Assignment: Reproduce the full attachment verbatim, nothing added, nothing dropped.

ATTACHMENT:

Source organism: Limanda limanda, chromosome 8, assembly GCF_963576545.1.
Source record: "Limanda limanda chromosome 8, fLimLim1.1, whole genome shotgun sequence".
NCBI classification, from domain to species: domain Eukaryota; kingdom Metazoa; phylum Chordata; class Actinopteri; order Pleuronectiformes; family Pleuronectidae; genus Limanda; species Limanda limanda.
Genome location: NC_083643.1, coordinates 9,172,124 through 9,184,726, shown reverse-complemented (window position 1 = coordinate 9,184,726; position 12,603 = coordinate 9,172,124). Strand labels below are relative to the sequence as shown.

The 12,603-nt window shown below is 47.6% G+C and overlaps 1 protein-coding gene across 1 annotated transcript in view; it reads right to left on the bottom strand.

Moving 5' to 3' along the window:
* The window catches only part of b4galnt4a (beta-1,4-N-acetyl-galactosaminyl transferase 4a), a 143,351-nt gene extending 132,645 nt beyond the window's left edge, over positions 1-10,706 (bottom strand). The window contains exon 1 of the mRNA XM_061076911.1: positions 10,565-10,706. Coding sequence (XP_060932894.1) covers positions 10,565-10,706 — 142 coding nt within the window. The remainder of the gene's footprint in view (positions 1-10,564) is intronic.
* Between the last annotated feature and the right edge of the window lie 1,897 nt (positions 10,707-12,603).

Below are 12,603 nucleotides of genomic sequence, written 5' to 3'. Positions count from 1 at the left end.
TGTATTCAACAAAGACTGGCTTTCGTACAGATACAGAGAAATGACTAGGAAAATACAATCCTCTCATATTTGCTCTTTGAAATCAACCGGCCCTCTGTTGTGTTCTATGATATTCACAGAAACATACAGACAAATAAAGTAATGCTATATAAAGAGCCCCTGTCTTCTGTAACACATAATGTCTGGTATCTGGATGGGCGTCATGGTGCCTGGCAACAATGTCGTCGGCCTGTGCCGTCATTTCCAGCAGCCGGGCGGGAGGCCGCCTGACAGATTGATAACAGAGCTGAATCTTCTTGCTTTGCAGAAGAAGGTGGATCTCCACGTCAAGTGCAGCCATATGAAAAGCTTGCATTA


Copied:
Source organism: Limanda limanda, chromosome 8, assembly GCF_963576545.1.
Source record: "Limanda limanda chromosome 8, fLimLim1.1, whole genome shotgun sequence".
NCBI classification, from domain to species: domain Eukaryota; kingdom Metazoa; phylum Chordata; class Actinopteri; order Pleuronectiformes; family Pleuronectidae; genus Limanda; species Limanda limanda.
Genome location: NC_083643.1, coordinates 9,172,124 through 9,184,726, shown reverse-complemented (window position 1 = coordinate 9,184,726; position 12,603 = coordinate 9,172,124). Strand labels below are relative to the sequence as shown.

The 12,603-nt window shown below is 47.6% G+C and overlaps 1 protein-coding gene across 1 annotated transcript in view; it reads right to left on the bottom strand.

Moving 5' to 3' along the window:
* The window catches only part of b4galnt4a (beta-1,4-N-acetyl-galactosaminyl transferase 4a), a 143,351-nt gene extending 132,645 nt beyond the window's left edge, over positions 1-10,706 (bottom strand). The window contains exon 1 of the mRNA XM_061076911.1: positions 10,565-10,706. Coding sequence (XP_060932894.1) covers positions 10,565-10,706 — 142 coding nt within the window. The remainder of the gene's footprint in view (positions 1-10,564) is intronic.
* Between the last annotated feature and the right edge of the window lie 1,897 nt (positions 10,707-12,603).

Below are 12,603 nucleotides of genomic sequence, written 5' to 3'. Positions count from 1 at the left end.
TGTATTCAACAAAGACTGGCTTTCGTACAGATACAGAGAAATGACTAGGAAAATACAATCCTCTCATATTTGCTCTTTGAAATCAACCGGCCCTCTGTTGTGTTCTATGATATTCACAGAAACATACAGACAAATAAAGTAATGCTATATAAAGAGCCCCTGTCTTCTGTAACACATAATGTCTGGTATCTGGATGGGCGTCATGGTGCCTGGCAACAATGTCGTCGGCCTGTGCCGTCATTTCCAGCAGCCGGGCGGGAGGCCGCCTGACAGATTGATAACAGAGCTGAATCTTCTTGCTTTGCAGAAGAAGGTGGATCTCCACGTCAAGTGCAGCCATATGAAAAGCTTGCATTA